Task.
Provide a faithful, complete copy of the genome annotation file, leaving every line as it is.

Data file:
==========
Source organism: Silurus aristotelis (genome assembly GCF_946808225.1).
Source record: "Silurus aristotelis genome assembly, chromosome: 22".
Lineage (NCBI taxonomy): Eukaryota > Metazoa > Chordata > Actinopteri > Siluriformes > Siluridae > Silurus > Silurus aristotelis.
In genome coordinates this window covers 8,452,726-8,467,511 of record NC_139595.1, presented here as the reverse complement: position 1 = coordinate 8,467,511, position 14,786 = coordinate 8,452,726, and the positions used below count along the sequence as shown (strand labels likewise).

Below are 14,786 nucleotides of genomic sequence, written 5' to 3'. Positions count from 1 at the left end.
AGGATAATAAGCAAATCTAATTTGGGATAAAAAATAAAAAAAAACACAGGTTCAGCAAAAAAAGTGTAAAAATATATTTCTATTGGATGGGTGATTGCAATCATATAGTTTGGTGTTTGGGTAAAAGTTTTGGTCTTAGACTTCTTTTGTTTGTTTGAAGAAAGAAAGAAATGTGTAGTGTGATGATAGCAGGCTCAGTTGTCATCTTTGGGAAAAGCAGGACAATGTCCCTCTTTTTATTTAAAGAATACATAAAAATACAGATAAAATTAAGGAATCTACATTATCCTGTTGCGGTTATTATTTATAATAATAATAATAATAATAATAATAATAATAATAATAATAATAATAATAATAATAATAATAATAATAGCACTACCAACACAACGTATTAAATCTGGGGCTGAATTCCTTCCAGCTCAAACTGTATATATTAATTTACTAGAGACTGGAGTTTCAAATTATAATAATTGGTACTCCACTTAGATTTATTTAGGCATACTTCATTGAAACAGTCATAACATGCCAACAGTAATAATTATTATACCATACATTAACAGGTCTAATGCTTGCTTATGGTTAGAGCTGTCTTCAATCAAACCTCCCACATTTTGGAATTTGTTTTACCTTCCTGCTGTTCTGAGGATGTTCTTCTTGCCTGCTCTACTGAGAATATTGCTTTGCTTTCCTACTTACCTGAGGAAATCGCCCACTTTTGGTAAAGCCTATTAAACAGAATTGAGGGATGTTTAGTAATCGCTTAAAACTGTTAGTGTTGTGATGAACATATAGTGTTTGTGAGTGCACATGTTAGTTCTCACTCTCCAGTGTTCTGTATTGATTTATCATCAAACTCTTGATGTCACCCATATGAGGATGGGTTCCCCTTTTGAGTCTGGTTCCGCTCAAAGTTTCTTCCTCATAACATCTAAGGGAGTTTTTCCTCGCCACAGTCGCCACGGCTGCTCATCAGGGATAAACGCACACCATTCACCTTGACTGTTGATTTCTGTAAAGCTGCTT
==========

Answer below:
Source organism: Silurus aristotelis (genome assembly GCF_946808225.1).
Source record: "Silurus aristotelis genome assembly, chromosome: 22".
Lineage (NCBI taxonomy): Eukaryota > Metazoa > Chordata > Actinopteri > Siluriformes > Siluridae > Silurus > Silurus aristotelis.
In genome coordinates this window covers 8,452,726-8,467,511 of record NC_139595.1, presented here as the reverse complement: position 1 = coordinate 8,467,511, position 14,786 = coordinate 8,452,726, and the positions used below count along the sequence as shown (strand labels likewise).

Below are 14,786 nucleotides of genomic sequence, written 5' to 3'. Positions count from 1 at the left end.
AGGATAATAAGCAAATCTAATTTGGGATAAAAAATAAAAAAAAACACAGGTTCAGCAAAAAAAGTGTAAAAATATATTTCTATTGGATGGGTGATTGCAATCATATAGTTTGGTGTTTGGGTAAAAGTTTTGGTCTTAGACTTCTTTTGTTTGTTTGAAGAAAGAAAGAAATGTGTAGTGTGATGATAGCAGGCTCAGTTGTCATCTTTGGGAAAAGCAGGACAATGTCCCTCTTTTTATTTAAAGAATACATAAAAATACAGATAAAATTAAGGAATCTACATTATCCTGTTGCGGTTATTATTTATAATAATAATAATAATAATAATAATAATAATAATAATAATAATAATAATAATAATAATAATAATAATAGCACTACCAACACAACGTATTAAATCTGGGGCTGAATTCCTTCCAGCTCAAACTGTATATATTAATTTACTAGAGACTGGAGTTTCAAATTATAATAATTGGTACTCCACTTAGATTTATTTAGGCATACTTCATTGAAACAGTCATAACATGCCAACAGTAATAATTATTATACCATACATTAACAGGTCTAATGCTTGCTTATGGTTAGAGCTGTCTTCAATCAAACCTCCCACATTTTGGAATTTGTTTTACCTTCCTGCTGTTCTGAGGATGTTCTTCTTGCCTGCTCTACTGAGAATATTGCTTTGCTTTCCTACTTACCTGAGGAAATCGCCCACTTTTGGTAAAGCCTATTAAACAGAATTGAGGGATGTTTAGTAATCGCTTAAAACTGTTAGTGTTGTGATGAACATATAGTGTTTGTGAGTGCACATGTTAGTTCTCACTCTCCAGTGTTCTGTATTGATTTATCATCAAACTCTTGATGTCACCCATATGAGGATGGGTTCCCCTTTTGAGTCTGGTTCCGCTCAAAGTTTCTTCCTCATAACATCTAAGGGAGTTTTTCCTCGCCACAGTCGCCACGGCTGCTCATCAGGGATAAACGCACACCATTCACCTTGACTGTTGATTTCTGTAAAGCTGCTT